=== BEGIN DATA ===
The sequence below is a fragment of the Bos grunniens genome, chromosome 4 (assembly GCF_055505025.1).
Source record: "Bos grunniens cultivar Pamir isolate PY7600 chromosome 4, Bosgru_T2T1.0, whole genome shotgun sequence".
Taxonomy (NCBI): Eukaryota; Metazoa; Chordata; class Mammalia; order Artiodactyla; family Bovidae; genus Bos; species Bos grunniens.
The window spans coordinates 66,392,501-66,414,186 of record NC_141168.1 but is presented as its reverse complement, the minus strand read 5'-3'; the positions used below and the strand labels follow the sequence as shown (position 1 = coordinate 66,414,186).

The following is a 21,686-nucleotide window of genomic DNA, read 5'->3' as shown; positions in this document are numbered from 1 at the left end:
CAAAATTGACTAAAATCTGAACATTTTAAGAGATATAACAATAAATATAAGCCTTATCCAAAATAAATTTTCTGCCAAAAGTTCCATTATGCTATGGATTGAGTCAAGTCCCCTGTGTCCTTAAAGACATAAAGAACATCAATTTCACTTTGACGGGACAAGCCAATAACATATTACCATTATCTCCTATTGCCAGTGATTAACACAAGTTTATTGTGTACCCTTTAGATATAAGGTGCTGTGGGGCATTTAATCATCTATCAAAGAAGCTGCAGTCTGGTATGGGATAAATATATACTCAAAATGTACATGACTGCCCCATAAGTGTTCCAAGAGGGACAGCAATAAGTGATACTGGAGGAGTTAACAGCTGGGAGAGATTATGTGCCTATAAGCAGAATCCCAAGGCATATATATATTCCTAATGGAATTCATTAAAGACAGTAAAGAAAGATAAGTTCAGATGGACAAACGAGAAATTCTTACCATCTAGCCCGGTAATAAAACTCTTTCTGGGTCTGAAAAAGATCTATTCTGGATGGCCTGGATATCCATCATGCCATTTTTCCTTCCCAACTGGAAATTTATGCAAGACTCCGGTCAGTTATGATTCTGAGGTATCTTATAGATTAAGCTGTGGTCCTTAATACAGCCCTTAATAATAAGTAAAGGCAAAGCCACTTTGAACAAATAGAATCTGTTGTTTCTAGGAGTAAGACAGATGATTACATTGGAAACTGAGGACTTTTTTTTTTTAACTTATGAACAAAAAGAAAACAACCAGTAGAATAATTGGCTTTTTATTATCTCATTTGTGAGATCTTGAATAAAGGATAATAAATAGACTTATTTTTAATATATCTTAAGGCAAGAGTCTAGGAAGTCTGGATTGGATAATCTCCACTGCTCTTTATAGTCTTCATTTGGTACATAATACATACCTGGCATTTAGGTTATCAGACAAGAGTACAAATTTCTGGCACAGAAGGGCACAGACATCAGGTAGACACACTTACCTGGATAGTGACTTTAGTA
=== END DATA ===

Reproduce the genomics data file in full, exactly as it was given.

The sequence below is a fragment of the Bos grunniens genome, chromosome 4 (assembly GCF_055505025.1).
Source record: "Bos grunniens cultivar Pamir isolate PY7600 chromosome 4, Bosgru_T2T1.0, whole genome shotgun sequence".
Taxonomy (NCBI): Eukaryota; Metazoa; Chordata; class Mammalia; order Artiodactyla; family Bovidae; genus Bos; species Bos grunniens.
The window spans coordinates 66,392,501-66,414,186 of record NC_141168.1 but is presented as its reverse complement, the minus strand read 5'-3'; the positions used below and the strand labels follow the sequence as shown (position 1 = coordinate 66,414,186).

The following is a 21,686-nucleotide window of genomic DNA, read 5'->3' as shown; positions in this document are numbered from 1 at the left end:
CAAAATTGACTAAAATCTGAACATTTTAAGAGATATAACAATAAATATAAGCCTTATCCAAAATAAATTTTCTGCCAAAAGTTCCATTATGCTATGGATTGAGTCAAGTCCCCTGTGTCCTTAAAGACATAAAGAACATCAATTTCACTTTGACGGGACAAGCCAATAACATATTACCATTATCTCCTATTGCCAGTGATTAACACAAGTTTATTGTGTACCCTTTAGATATAAGGTGCTGTGGGGCATTTAATCATCTATCAAAGAAGCTGCAGTCTGGTATGGGATAAATATATACTCAAAATGTACATGACTGCCCCATAAGTGTTCCAAGAGGGACAGCAATAAGTGATACTGGAGGAGTTAACAGCTGGGAGAGATTATGTGCCTATAAGCAGAATCCCAAGGCATATATATATTCCTAATGGAATTCATTAAAGACAGTAAAGAAAGATAAGTTCAGATGGACAAACGAGAAATTCTTACCATCTAGCCCGGTAATAAAACTCTTTCTGGGTCTGAAAAAGATCTATTCTGGATGGCCTGGATATCCATCATGCCATTTTTCCTTCCCAACTGGAAATTTATGCAAGACTCCGGTCAGTTATGATTCTGAGGTATCTTATAGATTAAGCTGTGGTCCTTAATACAGCCCTTAATAATAAGTAAAGGCAAAGCCACTTTGAACAAATAGAATCTGTTGTTTCTAGGAGTAAGACAGATGATTACATTGGAAACTGAGGACTTTTTTTTTTTAACTTATGAACAAAAAGAAAACAACCAGTAGAATAATTGGCTTTTTATTATCTCATTTGTGAGATCTTGAATAAAGGATAATAAATAGACTTATTTTTAATATATCTTAAGGCAAGAGTCTAGGAAGTCTGGATTGGATAATCTCCACTGCTCTTTATAGTCTTCATTTGGTACATAATACATACCTGGCATTTAGGTTATCAGACAAGAGTACAAATTTCTGGCACAGAAGGGCACAGACATCAGGTAGACACACTTACCTGGATAGTGACTTTAGTA